Galeano monograph Open Veins in Latin America explores the history of colonial conquest. Exploitation of Latin America’s natural resources and people helped to foster the industrial capitalist development in Europe or in the United States in the following ways. The first way is how European explorers exploited the silver deposits of Potosi (which is in current day Bolivia). Gold and silver were undoubtedly “main motivating forces” in what Galeano calls the “Conquest” (59). When Christopher Columbus sailed to the New World “he had accepted the challenge of legend” (11). The motivation to be carried off by legend was a strong force of fantasy for the European explorers. But there was also a concrete need. Europe need natural resources. The great city of Potosi was a marvel to behold and at the time of its height was larger than New York, which was not even known by that name at the time (21).
European explorers were often motivated by myth and legend to fund their expeditions. When “Sir Walter Raleigh sailed up the Orinoco” and discovered the city of Potosi in 1545, he was able to begin the process of exploitation of a thriving Latin American metropolis. European explorers were driven by the search for gold, pearls and silver. Potosi proved to be a boon for the pope in Rome who was able to use silver payments to finish St. Peter’s and the money also “went to paying for the export of non-Spanish merchandise to the New World.” In other words, resources were stolen from a great civilization to foster and nurture the civilization in Europe (without repayment on the loan).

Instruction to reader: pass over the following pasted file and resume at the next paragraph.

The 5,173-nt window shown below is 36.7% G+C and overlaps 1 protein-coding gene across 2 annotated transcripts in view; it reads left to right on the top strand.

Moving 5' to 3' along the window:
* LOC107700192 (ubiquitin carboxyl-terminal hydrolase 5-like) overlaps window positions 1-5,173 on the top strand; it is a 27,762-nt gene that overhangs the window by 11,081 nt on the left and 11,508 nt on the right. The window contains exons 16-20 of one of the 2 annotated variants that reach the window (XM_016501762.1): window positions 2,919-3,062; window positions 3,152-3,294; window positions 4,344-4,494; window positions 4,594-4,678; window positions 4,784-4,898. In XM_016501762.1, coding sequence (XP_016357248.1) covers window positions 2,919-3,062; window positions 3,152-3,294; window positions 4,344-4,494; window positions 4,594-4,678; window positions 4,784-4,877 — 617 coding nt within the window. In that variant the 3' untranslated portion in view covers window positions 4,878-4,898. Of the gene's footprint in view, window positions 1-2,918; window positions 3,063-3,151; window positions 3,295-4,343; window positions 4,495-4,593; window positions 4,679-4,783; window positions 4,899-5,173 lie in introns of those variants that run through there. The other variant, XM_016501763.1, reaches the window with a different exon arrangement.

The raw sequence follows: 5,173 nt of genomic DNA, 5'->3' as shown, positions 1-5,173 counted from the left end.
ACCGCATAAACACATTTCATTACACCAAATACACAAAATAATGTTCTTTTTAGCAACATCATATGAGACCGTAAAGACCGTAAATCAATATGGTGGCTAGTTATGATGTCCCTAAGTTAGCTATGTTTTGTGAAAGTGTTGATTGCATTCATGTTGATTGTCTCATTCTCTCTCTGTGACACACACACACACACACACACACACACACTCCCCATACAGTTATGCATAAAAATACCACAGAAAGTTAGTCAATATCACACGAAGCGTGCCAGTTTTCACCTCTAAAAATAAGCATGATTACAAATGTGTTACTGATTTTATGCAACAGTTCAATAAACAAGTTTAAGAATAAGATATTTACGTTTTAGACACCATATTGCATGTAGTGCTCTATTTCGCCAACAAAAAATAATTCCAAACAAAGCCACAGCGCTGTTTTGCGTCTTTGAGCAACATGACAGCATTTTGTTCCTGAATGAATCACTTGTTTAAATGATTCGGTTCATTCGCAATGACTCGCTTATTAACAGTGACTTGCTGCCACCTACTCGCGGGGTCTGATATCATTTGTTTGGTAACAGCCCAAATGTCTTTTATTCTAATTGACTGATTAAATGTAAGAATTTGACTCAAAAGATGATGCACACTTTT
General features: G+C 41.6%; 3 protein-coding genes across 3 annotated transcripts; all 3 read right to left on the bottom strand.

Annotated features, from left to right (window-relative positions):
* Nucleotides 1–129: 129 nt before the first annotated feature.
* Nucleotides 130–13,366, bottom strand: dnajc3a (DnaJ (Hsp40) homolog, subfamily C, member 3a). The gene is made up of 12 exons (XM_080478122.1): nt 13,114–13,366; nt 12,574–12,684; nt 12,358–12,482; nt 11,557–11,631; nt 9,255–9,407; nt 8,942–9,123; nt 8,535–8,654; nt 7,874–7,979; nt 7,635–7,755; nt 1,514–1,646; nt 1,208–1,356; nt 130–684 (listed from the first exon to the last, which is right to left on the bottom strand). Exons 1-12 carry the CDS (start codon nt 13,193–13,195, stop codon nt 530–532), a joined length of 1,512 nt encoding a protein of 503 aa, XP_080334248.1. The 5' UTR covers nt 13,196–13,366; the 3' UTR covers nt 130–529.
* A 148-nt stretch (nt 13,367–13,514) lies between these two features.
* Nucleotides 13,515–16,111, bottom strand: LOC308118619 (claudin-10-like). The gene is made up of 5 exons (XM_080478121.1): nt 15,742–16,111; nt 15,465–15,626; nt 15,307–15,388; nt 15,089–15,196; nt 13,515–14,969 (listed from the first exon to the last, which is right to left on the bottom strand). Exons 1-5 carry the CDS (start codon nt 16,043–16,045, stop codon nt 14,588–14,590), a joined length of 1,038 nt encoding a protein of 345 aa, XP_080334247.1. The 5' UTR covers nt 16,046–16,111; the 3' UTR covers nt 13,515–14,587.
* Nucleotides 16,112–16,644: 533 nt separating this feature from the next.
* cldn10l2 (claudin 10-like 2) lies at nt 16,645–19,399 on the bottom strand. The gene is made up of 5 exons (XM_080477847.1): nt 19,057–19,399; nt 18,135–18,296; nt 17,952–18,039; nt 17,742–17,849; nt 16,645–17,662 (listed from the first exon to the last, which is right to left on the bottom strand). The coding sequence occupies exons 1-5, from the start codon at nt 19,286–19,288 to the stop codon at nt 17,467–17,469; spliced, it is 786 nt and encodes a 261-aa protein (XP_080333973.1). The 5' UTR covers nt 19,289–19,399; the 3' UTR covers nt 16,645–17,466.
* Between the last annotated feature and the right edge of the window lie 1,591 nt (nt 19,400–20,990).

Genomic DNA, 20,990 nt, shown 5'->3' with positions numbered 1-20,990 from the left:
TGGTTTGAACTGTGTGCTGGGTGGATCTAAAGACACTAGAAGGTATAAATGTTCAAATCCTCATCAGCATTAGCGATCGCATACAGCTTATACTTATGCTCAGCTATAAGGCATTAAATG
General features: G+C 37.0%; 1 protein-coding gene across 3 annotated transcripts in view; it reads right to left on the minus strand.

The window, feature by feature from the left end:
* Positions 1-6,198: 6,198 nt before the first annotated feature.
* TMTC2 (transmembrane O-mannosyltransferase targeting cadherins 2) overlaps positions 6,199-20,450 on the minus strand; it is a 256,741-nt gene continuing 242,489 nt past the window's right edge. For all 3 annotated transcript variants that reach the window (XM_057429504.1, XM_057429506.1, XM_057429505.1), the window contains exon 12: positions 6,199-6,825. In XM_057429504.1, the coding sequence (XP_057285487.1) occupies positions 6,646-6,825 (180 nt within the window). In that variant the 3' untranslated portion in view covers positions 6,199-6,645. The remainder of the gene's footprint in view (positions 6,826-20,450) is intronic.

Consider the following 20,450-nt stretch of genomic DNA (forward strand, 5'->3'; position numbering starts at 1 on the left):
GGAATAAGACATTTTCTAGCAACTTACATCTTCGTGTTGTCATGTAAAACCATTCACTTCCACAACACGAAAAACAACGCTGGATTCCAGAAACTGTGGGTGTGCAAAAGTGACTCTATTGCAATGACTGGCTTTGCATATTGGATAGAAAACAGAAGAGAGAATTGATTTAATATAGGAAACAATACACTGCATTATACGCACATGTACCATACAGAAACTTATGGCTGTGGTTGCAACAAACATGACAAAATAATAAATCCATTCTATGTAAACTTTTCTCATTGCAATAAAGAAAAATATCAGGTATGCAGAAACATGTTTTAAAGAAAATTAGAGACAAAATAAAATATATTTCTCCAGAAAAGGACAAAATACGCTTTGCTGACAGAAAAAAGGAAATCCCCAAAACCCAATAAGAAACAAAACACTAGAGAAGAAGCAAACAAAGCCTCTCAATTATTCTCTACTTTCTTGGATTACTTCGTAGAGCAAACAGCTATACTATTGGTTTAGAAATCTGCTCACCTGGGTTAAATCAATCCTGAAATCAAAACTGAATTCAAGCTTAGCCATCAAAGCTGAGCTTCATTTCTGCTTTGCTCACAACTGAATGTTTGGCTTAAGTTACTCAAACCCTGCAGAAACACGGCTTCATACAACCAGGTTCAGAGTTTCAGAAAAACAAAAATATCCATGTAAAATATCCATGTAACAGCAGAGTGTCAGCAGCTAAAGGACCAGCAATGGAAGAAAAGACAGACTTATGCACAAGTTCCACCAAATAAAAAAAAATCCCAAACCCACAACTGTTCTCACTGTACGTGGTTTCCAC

Potosi’s silver, according to Galeano is an example of a lust for a resource that completely leveled a city. As Galeano writes, :The sword and the cross marched together in the conquest and plunder of Latin America, and captains and ascetics, knights and evangelists, soldiers and monks came together in Potosi to help themselves to its silver.” It seems that the Europeans were able to mine not only the best ingots to craft the best pieces of silver for the privileged classes, but over time, the appropriation of silver, through a process called “the mercury amalgam process” made the extraction of even low-grade silver possible. By the middle part of the seventeenth century, silver was a major industrial boon for Europe, and after ripping the silver from Potosi, in Bolivia, the mining of this resource extended to Zacatecas and Guanajuato in Mexico (22).
While silver, gold, sugar, et cetera, were the main spoils of European conquest of Latin America’s resources, the other side of the story is the way in which Europeans, both military, church, and entrepreneurs, used slaves to do their bidding. The use of human capital fostered and nourished the European industrial expansion. But they were able to do this based on a lie that Galeano mentions throughout the first part of his book. The first lie is that Europeans, and even today, in the United States, thought that Latin America had too many people, and this was seen as a threat. But for example, many of Latin America’s countries have vast amounts of land that are not populated. The underlying truth is that the dominating power wanted to use the least amount of people to take advantage of the most amount of land resources.
Europeans sought to use human beings as labor while also exterminating the population. At the beginning of the twentieth century 230 tribes were in Brazil. Today in Brazil ninety of those 230 have disappeared. Exploitation also came in different forms and often in mixed exploitation of African slaves who were sent to Latin America to toil and suffer (38). In a strange hypocrisy, the Church had declared that “Indians had souls” but “the plight of the Indians of the exterminated Latin American civilizations was added the ghastly fate of the blacks seized from African villages to toil in Brazil and the Antilles” (38). During the height of the colonial period, the Latin American economy “enjoyed the most highly concentrated labor force” known to man at that time, making it possible to completely whittle the number of “Indians of the Americas” from 70 million when the foreign conquerors appeared to about 3.5 million at the middle of the seventeenth century.